Do you own your stuff?

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Do you own your stuff?

Postby Laurah » Tue Jul 15, 2008 3:49 am

Sorry if this has already been pointed out, but I thought it was an interesting article.

I actually got into this sort of thing with my best friend from high school--- of all things, when presented with, "This stapler doesn't work anymore," he re-tempered the spring...

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Postby kombat » Tue Jul 15, 2008 5:22 am

I found the article interesting. While I can certainly admire the creativity and innovativeness of people like that, I can't help feeling that they're missing the whole "time is money" element. If it takes you an hour to fix a broken stapler, and a new one can be bought for $3, doesn't that mean you only value your time at $3/hour? I'd rather just spend the $3, buy a new stapler, and spend that hour with my family instead.

That said, we all make compromises, we just draw the line in different places. While I wouldn't waste an hour to save $3, I have no problem mowing my own lawn (might save me $15 by not paying someone else to do it) or changing my own oil in my cars (might save me $30 for an hour's work). Others might view those tasks as "not worth my time", if they're used to making much more per hour, like a CEO or a politician. It's an interesting idea to think about.

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Postby Jessica08 » Tue Jul 15, 2008 7:51 am

I suppose by the definition of that article I do not own my things. The way I see it, there is no point in me trying to fix my broken items because 9 times out of 10, I have no idea what I am doing. And the opportunity cost of me going and finding the means to learn to fix things is much higher than me just getting a new item. Though, I really do admire those who can fix things, I do not need to be one of them.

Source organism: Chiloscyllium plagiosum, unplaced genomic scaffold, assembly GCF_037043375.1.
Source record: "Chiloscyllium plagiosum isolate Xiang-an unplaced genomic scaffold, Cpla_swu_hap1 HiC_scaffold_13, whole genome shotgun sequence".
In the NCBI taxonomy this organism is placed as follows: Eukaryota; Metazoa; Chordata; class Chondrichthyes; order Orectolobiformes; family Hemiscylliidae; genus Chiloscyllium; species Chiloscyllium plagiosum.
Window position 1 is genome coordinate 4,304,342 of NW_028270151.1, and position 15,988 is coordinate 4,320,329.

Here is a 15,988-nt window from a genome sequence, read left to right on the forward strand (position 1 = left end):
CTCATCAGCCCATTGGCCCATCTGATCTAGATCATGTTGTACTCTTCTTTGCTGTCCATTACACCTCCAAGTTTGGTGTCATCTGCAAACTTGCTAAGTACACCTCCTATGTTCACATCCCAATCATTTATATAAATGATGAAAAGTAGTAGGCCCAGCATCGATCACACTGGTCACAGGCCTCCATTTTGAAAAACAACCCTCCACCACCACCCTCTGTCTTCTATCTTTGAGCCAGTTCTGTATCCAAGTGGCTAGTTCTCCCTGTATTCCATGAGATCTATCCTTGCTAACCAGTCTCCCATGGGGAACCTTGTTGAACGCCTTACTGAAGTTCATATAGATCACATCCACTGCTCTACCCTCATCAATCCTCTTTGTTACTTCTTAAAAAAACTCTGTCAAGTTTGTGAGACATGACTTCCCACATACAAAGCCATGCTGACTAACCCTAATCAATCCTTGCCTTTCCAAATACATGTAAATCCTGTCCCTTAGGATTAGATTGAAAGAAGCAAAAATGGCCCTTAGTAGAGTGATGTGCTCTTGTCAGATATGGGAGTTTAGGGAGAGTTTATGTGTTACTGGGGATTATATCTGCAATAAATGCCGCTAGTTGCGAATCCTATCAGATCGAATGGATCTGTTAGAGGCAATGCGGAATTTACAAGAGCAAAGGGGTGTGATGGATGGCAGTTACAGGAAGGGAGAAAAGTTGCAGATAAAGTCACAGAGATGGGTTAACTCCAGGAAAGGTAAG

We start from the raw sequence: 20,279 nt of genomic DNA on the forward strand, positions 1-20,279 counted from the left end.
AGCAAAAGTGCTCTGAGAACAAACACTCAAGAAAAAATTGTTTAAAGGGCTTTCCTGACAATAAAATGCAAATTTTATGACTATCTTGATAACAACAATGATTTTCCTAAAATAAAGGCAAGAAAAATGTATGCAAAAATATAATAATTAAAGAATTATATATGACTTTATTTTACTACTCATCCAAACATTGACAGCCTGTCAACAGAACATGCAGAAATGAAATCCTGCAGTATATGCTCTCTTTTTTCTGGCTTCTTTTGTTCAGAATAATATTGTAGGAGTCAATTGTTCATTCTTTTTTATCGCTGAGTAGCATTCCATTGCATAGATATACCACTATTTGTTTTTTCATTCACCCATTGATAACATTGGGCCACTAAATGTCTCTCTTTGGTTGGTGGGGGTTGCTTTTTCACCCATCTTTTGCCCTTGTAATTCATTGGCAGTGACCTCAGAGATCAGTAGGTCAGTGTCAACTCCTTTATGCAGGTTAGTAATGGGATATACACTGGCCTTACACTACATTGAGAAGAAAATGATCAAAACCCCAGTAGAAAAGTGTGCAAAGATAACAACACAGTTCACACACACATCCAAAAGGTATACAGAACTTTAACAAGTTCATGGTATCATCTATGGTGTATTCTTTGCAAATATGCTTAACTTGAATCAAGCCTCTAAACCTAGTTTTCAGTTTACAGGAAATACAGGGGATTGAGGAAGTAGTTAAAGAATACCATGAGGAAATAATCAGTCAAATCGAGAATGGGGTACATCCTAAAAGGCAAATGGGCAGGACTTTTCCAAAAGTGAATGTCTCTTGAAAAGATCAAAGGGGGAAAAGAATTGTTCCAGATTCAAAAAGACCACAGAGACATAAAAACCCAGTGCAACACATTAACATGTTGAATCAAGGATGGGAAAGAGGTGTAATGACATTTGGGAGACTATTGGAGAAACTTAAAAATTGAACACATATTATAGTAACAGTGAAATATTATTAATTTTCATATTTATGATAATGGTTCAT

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Postby Cleverbeans » Tue Jul 15, 2008 9:23 am

kombat wrote:I found the article interesting. While I can certainly admire the creativity and innovativeness of people like that, I can't help feeling that they're missing the whole "time is money" element.

If we evaluate their time based directly on the value of the item then yes, you're probably right, however I think they are gaining an intangible asset by learning various skills relative to what they're repairing. I don't consider learning lost time.

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Postby sdkramer » Tue Jul 15, 2008 10:26 am

There's also something to be said for the sustainability of behaving in the way you describe. The time as money paradigm is a bit too simplistic. That said, I'd just buy a new one. :)

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Postby HollyP » Tue Jul 15, 2008 12:23 pm

It depends. I once watched my husband spend an hour jury-rigging a mousepad holder for a 1970s desk using rubber bands and a bookend, so that he didn't have to pay $20 for one at Staples. Foolish in terms of time? You bet. But he got a lot of satisfaction out of the activity. He's just into engineering, and enjoyed the challenge.